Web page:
I liked Shirley from the moment she turned in her "What I did with my summer vacation" paper and got a D for writing fiction (okay, she was telling the truth, but still. . . ). She's an insightful narrator with a touch of cynicism and just enough hubris to make it clear she's human. She reveals herself well in her narration, and describes other characters, inside and out, with a few well-chosen words. An example I liked was when she notes that the principal looks especially harried because "his eyeglasses sit on his nose like they want to escape his face."
One quibble: Shirley herself is 14 (according to the blurb), and although the opening line speaks of her 8th grade English class, she apparently attends a high school. At 14 my sons started 9th grade (which unlike 8th is commonly in a high school), so I did wonder if this was an error.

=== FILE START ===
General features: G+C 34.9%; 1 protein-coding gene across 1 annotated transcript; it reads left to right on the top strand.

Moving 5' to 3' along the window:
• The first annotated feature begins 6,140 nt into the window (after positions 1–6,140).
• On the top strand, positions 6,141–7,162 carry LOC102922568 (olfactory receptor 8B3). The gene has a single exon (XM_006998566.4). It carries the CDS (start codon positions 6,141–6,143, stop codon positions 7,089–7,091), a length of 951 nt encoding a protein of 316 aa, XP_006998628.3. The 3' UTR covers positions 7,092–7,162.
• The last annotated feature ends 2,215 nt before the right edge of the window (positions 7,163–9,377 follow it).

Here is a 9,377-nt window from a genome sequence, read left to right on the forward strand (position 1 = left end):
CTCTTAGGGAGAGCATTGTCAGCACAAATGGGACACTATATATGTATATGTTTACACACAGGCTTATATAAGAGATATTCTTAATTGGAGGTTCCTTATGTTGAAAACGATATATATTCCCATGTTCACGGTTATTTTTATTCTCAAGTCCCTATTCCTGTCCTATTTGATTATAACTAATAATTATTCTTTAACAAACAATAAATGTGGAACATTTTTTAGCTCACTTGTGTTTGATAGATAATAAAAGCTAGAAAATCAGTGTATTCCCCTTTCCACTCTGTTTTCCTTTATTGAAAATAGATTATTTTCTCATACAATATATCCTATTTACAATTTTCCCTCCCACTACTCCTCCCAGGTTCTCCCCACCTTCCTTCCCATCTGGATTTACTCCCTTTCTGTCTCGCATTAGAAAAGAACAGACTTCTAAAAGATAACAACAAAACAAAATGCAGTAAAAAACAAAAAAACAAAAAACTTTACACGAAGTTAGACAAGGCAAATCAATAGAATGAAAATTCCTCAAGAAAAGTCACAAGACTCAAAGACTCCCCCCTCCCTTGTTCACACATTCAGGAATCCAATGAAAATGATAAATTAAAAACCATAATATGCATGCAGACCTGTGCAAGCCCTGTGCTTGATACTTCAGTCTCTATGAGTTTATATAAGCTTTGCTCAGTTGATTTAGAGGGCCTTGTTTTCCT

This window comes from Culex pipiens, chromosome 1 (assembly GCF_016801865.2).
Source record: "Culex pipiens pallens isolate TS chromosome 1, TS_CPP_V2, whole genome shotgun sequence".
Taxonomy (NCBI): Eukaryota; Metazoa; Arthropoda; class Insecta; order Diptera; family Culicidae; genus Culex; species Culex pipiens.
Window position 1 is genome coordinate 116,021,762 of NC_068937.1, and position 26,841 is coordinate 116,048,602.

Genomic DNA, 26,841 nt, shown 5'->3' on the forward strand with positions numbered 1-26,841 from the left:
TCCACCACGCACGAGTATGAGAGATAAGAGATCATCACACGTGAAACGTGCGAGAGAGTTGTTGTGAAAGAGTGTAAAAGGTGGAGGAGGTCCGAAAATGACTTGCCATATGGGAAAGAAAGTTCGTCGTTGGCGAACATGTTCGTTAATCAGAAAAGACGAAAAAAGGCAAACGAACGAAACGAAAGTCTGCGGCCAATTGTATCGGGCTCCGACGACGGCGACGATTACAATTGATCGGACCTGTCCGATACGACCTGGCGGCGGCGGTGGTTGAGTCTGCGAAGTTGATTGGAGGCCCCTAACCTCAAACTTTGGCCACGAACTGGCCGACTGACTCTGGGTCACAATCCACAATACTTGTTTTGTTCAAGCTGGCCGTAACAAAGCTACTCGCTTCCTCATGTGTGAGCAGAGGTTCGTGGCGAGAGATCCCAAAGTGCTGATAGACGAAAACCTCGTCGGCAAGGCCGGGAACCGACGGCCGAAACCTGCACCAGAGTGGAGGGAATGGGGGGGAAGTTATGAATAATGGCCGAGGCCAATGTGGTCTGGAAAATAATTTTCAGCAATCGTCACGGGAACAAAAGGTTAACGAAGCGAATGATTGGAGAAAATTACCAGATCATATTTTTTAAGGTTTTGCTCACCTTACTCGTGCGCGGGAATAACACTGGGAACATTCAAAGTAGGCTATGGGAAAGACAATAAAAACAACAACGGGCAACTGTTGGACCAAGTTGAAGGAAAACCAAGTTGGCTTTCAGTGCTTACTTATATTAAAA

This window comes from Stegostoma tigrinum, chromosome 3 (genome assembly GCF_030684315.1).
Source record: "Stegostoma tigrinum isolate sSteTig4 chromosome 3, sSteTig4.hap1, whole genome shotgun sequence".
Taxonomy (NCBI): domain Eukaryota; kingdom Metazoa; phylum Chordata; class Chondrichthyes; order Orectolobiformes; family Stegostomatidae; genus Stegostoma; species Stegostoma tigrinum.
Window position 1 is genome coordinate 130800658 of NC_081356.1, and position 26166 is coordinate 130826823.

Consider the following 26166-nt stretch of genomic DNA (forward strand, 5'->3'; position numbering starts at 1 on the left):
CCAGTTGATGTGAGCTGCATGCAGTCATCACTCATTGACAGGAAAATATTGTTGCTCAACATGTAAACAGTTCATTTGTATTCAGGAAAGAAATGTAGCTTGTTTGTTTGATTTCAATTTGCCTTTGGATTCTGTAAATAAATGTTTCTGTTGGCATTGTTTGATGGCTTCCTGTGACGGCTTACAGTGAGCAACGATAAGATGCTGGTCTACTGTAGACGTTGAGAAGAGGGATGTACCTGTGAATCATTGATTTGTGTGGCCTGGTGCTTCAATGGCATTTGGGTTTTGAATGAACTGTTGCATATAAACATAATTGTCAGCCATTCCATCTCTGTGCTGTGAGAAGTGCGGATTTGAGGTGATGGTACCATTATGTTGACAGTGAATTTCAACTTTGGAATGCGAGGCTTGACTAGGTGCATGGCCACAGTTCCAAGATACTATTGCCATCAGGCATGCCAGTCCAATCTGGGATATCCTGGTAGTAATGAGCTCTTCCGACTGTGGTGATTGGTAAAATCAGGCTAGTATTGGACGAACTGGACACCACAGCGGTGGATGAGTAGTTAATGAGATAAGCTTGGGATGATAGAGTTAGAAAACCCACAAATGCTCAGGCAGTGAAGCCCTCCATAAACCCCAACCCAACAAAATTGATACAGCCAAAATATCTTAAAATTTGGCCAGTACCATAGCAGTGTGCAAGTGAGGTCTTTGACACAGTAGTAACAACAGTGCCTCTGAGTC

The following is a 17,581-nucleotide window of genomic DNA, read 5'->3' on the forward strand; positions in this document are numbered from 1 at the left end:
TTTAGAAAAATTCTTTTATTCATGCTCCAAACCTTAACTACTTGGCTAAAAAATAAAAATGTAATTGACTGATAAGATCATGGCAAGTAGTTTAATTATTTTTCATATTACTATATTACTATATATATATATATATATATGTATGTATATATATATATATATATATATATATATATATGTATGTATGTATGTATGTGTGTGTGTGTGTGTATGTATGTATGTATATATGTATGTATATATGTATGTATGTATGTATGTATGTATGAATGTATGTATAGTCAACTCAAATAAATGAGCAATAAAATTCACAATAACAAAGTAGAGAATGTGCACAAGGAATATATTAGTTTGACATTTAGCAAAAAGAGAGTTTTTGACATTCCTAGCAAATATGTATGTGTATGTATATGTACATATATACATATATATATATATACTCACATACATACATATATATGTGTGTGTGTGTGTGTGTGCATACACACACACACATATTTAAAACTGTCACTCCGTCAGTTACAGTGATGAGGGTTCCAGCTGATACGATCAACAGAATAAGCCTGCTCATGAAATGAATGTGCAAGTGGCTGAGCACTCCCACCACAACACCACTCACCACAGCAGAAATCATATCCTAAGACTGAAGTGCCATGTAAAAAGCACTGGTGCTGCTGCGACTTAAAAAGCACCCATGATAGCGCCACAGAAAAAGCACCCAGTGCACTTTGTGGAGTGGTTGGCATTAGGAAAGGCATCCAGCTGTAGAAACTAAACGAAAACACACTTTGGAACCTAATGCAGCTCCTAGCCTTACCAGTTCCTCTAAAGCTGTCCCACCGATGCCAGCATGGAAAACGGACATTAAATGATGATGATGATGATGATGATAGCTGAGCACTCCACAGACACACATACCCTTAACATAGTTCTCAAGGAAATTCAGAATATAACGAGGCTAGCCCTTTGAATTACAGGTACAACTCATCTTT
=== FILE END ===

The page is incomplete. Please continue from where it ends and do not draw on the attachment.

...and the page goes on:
The story is well-written and fast-paced, the language is imaginative, and the denouement is reasonably surprising. A dry sense of humor kept me smiling, and I think this will work very well for the kids, too.
My biggest issue is that the book is just too short! I'm just starting the next book, but it, too, clocks in about 10,000 words. Since the writing style of the books is firmly middle-grade (and an 8th-grade protagonist fits that very well, along with the minimal violence and clean relationships), that seems pretty short--more novella than novel. The writing should match kids at a pretty high reading level, so I hope that future books in the series are longer and more complex to challenge them more. Though Mr. Zackheim might be onto something, with some kids these days being too used to tweets to have patience for a longer story. Or to put it in a more positive light, sometimes kids just want a fun quick read that doesn't talk down to them (a lot like the adults). Shirley Link can provide just that.
Highly recommended for mystery fans of all ages from 9 or so up.